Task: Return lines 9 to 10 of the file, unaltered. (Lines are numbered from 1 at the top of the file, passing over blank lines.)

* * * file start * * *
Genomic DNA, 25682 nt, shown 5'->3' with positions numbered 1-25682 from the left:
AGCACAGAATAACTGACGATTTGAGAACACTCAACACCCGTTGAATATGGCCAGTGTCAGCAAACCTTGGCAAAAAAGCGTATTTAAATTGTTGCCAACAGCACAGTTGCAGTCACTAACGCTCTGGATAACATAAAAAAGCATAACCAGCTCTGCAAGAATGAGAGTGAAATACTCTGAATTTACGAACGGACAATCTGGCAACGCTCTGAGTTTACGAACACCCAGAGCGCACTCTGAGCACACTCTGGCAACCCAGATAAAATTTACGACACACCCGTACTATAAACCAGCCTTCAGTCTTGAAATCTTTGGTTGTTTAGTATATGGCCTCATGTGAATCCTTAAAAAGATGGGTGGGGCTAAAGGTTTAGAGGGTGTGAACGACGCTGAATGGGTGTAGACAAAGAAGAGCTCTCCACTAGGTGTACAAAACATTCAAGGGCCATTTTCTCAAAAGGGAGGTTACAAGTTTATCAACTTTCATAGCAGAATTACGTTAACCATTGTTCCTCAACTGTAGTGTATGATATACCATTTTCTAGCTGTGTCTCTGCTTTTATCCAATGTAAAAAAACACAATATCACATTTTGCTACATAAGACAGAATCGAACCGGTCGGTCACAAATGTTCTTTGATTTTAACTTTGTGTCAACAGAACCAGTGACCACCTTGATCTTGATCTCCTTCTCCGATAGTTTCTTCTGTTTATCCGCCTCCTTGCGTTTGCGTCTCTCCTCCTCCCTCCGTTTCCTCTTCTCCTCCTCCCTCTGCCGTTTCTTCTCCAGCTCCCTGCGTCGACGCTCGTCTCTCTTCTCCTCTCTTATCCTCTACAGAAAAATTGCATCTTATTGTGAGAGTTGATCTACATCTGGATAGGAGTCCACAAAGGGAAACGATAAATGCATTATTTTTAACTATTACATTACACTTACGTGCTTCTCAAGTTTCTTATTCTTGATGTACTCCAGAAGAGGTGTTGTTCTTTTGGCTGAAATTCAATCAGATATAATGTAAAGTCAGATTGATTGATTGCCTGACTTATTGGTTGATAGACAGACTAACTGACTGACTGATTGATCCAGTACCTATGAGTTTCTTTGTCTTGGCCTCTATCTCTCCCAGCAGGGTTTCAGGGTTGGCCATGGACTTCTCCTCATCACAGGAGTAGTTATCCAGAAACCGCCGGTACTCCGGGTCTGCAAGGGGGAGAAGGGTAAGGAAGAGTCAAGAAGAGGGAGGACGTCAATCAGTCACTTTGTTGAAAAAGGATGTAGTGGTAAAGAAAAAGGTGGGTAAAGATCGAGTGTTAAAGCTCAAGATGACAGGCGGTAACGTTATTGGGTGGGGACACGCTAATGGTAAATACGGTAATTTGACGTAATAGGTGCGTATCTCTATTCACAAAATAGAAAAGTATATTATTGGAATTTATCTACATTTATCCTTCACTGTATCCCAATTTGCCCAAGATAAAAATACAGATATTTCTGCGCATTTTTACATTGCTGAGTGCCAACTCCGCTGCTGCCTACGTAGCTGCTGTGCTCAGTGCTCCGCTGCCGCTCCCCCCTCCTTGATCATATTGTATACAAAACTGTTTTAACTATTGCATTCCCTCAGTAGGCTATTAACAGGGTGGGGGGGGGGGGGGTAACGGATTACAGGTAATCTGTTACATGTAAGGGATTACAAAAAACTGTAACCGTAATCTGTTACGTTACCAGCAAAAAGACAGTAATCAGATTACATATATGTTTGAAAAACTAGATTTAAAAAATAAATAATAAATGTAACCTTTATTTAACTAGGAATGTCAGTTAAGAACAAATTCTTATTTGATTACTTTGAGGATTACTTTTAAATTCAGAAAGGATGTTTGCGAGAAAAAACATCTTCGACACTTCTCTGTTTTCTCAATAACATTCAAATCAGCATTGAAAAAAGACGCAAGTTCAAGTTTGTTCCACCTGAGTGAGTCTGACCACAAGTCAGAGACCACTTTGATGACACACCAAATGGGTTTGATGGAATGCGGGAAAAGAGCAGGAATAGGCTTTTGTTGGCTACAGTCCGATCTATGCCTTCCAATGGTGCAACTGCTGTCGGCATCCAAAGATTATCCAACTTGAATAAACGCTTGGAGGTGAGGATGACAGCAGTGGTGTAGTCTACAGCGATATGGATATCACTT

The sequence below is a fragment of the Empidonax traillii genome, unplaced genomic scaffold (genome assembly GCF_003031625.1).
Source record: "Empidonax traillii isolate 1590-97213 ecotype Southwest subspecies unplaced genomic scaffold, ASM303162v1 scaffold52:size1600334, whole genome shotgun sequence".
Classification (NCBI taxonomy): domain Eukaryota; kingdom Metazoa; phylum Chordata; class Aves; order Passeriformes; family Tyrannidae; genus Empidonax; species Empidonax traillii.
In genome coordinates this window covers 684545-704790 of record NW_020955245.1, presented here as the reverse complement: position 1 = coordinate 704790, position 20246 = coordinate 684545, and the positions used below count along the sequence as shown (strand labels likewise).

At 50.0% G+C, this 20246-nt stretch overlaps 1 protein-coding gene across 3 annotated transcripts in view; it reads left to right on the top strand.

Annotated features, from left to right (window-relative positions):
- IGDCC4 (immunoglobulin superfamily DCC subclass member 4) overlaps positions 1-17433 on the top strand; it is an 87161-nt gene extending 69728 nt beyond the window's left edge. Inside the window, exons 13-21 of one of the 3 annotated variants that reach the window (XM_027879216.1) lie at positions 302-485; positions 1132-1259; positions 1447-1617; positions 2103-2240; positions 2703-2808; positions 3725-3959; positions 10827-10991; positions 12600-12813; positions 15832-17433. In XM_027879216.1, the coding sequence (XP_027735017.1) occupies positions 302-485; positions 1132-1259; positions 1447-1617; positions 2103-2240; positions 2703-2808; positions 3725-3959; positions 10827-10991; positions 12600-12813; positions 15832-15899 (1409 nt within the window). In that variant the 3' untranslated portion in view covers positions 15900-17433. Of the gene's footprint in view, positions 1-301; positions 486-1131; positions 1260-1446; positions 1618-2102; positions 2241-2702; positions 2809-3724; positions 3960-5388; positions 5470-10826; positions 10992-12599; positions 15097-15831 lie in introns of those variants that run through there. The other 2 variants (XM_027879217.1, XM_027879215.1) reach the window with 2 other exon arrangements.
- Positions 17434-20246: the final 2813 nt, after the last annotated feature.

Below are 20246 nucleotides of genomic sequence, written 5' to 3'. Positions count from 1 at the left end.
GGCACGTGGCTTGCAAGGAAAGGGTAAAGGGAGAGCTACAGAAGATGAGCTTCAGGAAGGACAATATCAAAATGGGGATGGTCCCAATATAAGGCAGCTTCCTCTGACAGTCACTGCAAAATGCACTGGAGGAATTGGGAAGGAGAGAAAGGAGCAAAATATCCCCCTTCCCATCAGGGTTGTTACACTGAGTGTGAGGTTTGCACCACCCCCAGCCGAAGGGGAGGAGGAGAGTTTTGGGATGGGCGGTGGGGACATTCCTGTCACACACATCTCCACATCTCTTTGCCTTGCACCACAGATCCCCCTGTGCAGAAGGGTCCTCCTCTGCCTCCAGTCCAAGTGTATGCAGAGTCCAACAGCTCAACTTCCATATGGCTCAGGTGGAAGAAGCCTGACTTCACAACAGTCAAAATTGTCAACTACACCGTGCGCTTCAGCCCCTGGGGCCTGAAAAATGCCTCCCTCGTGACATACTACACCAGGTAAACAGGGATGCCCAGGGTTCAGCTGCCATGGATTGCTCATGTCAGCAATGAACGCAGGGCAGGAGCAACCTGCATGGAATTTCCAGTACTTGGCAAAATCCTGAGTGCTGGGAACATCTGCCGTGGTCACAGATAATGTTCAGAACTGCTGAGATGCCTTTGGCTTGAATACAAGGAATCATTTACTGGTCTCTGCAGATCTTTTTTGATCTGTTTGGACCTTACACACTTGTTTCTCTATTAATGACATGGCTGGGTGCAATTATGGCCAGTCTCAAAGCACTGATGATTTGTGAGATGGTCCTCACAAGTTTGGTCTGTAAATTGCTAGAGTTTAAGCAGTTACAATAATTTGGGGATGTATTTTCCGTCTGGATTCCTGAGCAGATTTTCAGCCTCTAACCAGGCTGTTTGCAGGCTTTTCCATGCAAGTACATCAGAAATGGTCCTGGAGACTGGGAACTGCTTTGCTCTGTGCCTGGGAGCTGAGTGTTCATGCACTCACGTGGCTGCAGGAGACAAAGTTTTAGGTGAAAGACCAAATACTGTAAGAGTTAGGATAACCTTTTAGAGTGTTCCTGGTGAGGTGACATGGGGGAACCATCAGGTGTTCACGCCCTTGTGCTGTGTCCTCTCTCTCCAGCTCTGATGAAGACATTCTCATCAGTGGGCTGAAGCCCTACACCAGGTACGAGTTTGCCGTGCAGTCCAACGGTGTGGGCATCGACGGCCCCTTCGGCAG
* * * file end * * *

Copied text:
- IGDCC4 (immunoglobulin superfamily DCC subclass member 4) overlaps positions 1-17433 on the top strand; it is an 87161-nt gene extending 69728 nt beyond the window's left edge. Inside the window, exons 13-21 of one of the 3 annotated variants that reach the window (XM_027879216.1) lie at positions 302-485; positions 1132-1259; positions 1447-1617; positions 2103-2240; positions 2703-2808; positions 3725-3959; positions 10827-10991; positions 12600-12813; positions 15832-17433. In XM_027879216.1, the coding sequence (XP_027735017.1) occupies positions 302-485; positions 1132-1259; positions 1447-1617; positions 2103-2240; positions 2703-2808; positions 3725-3959; positions 10827-10991; positions 12600-12813; positions 15832-15899 (1409 nt within the window). In that variant the 3' untranslated portion in view covers positions 15900-17433. Of the gene's footprint in view, positions 1-301; positions 486-1131; positions 1260-1446; positions 1618-2102; positions 2241-2702; positions 2809-3724; positions 3960-5388; positions 5470-10826; positions 10992-12599; positions 15097-15831 lie in introns of those variants that run through there. The other 2 variants (XM_027879217.1, XM_027879215.1) reach the window with 2 other exon arrangements.
- Positions 17434-20246: the final 2813 nt, after the last annotated feature.